A Sailor’s Cribbage Board Recovered from HMS Boxer

MAT volunteer, Roger Burns, discusses a fascinating First World War sailor’s cribbage board recovered from naval wreck, HMS Boxer, and indicates how sailors might spend their off-duty moments.

HMS Boxer was one of Britain’s earliest “Ardent” Class Torpedo Boat Destroyers, built in 1894 at Chiswick. It was the oldest serving destroyer in the Royal Navy when lost on 8 February 1918 just off the eastern coast of the Isle of Wight in Sandown Bay following two collisions. Boxer’s archaeological remains, which lie at around 20m deep, were recorded by MAT as part of the Forgotten Wrecks of the First World War project, however, this wreck is a popular dive site and has been enjoyed by many Solent divers. One of the earliest divers on the site was Martin Woodward, owner of the collection at the museum, who recovered a number of artefacts that are now on display.

One of the artefacts recovered is a personal, off-duty item – a sailor’s cribbage board. The board and base are made of brass and appear to be homemade. The game of cribbage, a card game traditionally for two players, can be quite subtle and there are several variations. Although simple in principle, there is a certain amount of luck, as in most card games, combined with strategy to give a variety of plays – ideal for sailors looking for a way to amuse themselves and socialise between shifts. Why not have a go at playing the game yourself? Useful guides on gameplay can be found here and here.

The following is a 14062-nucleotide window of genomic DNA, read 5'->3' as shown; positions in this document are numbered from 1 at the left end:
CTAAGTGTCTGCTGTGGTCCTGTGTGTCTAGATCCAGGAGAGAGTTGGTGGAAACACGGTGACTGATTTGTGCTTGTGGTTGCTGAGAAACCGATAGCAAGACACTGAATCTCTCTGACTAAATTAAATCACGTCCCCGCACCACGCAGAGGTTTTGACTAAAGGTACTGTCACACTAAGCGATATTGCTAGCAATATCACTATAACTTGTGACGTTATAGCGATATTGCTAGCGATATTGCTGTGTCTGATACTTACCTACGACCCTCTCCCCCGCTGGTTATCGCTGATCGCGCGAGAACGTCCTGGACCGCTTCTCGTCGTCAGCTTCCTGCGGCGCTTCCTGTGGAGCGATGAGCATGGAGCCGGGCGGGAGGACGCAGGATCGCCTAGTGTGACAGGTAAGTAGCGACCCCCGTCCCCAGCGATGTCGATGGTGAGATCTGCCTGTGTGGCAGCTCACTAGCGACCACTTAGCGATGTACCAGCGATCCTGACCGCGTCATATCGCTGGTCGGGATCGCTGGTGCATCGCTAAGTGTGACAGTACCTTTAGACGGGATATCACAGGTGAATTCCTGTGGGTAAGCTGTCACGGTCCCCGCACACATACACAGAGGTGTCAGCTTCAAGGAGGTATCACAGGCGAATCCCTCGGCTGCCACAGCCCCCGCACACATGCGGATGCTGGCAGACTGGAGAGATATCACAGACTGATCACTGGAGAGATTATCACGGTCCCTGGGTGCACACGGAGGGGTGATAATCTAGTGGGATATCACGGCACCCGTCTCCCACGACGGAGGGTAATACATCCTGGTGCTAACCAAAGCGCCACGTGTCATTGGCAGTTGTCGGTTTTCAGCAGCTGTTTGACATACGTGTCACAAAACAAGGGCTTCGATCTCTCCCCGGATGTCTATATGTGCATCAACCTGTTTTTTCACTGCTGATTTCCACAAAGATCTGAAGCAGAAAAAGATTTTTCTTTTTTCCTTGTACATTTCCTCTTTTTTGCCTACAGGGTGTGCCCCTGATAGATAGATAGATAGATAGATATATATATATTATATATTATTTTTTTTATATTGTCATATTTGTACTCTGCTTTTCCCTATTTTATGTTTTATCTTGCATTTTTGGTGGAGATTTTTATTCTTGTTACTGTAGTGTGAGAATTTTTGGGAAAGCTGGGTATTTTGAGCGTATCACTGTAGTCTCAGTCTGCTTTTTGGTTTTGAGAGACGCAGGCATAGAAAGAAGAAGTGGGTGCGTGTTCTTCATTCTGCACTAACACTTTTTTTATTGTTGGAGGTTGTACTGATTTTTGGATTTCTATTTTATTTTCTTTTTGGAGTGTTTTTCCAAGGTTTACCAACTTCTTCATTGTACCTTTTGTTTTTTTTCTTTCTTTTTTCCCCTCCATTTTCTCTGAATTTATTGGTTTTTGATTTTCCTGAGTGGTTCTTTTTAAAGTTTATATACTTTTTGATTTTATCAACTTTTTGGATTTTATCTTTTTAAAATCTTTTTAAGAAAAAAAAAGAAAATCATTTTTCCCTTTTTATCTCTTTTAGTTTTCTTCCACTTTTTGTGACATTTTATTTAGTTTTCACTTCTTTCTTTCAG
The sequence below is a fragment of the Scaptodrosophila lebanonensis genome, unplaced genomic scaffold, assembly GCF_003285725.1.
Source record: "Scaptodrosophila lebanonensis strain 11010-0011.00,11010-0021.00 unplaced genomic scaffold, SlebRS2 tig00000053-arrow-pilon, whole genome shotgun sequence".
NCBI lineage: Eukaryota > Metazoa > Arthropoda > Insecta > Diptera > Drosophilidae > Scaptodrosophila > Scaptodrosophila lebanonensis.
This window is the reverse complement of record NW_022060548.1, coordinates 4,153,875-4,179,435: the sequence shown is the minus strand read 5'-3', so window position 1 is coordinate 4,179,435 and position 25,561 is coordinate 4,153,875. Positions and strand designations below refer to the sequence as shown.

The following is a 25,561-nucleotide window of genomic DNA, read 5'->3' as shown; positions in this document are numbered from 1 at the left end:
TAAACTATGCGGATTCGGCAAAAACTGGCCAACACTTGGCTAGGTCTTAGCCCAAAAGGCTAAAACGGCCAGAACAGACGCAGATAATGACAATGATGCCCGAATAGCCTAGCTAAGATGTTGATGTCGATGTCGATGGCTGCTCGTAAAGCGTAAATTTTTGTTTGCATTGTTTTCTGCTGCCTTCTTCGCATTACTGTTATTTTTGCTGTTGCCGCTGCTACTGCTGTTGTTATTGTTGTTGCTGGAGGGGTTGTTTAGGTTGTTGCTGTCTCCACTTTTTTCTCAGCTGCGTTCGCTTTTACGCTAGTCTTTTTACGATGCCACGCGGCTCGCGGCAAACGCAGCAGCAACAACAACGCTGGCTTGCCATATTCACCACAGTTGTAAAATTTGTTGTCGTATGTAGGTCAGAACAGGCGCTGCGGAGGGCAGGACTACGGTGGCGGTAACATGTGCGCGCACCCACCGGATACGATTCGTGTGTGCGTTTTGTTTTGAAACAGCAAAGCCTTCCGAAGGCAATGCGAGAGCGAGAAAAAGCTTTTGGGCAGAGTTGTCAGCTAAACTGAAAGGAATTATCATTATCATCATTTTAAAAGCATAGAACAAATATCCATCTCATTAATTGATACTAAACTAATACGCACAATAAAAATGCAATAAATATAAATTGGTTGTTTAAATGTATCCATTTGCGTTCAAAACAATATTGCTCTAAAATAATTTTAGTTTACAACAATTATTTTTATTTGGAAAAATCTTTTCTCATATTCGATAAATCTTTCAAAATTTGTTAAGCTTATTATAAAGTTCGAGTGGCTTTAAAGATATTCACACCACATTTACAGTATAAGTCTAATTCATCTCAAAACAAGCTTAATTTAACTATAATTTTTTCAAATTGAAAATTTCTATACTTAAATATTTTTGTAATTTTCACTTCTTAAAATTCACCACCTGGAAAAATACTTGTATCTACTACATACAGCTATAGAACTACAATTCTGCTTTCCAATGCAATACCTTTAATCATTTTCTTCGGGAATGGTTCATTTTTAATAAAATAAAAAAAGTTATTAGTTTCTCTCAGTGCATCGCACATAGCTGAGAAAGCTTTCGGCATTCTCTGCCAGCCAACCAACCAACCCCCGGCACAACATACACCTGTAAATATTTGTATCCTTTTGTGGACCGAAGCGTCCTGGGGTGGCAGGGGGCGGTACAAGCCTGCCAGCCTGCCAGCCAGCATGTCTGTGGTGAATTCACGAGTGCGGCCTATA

sailor's cribbage board

Watch Martin Woodward discuss the sailor’s cribbage board and personal items recovered from shipwrecks in this video.

Sailors, particularly on longer voyages than HMS Boxer would have been on in 1918, historically took their own possessions on board for off-duty entertainment or made their own entertainment. Examples of this include:

sailor's cribbage board scrimshaw
Scrimshaw Cribbage Board. Museum of Anthropology. Vancouver. 2010. By John Hill. Creative Commons Attribution-Share Alike 4.0 International license. Source: https://en.wikipedia.org/wiki/Cribbage#/media/File:Scrimshaw_cribbage_board._Museum_of_Anthropology._Vancouver._2010.jpg

We hope you have enjoyed reading about HMS Boxer and the sailor’s cribbage board recovered from the wreck. If you would like to come and see more of our recovered First World War artefacts, along with our other shipwreck and maritime exhibits, please book your tickets to come and visit us.

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